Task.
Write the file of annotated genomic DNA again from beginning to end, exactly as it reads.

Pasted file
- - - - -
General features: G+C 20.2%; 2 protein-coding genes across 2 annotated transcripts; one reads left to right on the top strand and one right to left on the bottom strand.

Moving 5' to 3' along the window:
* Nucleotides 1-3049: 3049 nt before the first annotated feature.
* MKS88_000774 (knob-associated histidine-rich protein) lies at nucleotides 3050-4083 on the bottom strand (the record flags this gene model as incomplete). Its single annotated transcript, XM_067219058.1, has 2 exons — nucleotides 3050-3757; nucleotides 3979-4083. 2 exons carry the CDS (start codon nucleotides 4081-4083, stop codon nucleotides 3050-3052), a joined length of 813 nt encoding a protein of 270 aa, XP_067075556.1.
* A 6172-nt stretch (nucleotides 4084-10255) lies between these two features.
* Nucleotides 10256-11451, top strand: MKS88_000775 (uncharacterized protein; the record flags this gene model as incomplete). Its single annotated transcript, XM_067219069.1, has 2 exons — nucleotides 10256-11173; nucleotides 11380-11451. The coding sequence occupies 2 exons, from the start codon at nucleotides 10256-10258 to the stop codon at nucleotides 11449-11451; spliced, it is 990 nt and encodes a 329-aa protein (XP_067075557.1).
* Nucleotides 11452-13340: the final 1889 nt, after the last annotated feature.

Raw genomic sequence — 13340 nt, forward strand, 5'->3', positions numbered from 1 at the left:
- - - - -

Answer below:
General features: G+C 20.2%; 2 protein-coding genes across 2 annotated transcripts; one reads left to right on the top strand and one right to left on the bottom strand.

Moving 5' to 3' along the window:
* Nucleotides 1-3049: 3049 nt before the first annotated feature.
* MKS88_000774 (knob-associated histidine-rich protein) lies at nucleotides 3050-4083 on the bottom strand (the record flags this gene model as incomplete). Its single annotated transcript, XM_067219058.1, has 2 exons — nucleotides 3050-3757; nucleotides 3979-4083. 2 exons carry the CDS (start codon nucleotides 4081-4083, stop codon nucleotides 3050-3052), a joined length of 813 nt encoding a protein of 270 aa, XP_067075556.1.
* A 6172-nt stretch (nucleotides 4084-10255) lies between these two features.
* Nucleotides 10256-11451, top strand: MKS88_000775 (uncharacterized protein; the record flags this gene model as incomplete). Its single annotated transcript, XM_067219069.1, has 2 exons — nucleotides 10256-11173; nucleotides 11380-11451. The coding sequence occupies 2 exons, from the start codon at nucleotides 10256-10258 to the stop codon at nucleotides 11449-11451; spliced, it is 990 nt and encodes a 329-aa protein (XP_067075557.1).
* Nucleotides 11452-13340: the final 1889 nt, after the last annotated feature.

Raw genomic sequence — 13340 nt, forward strand, 5'->3', positions numbered from 1 at the left: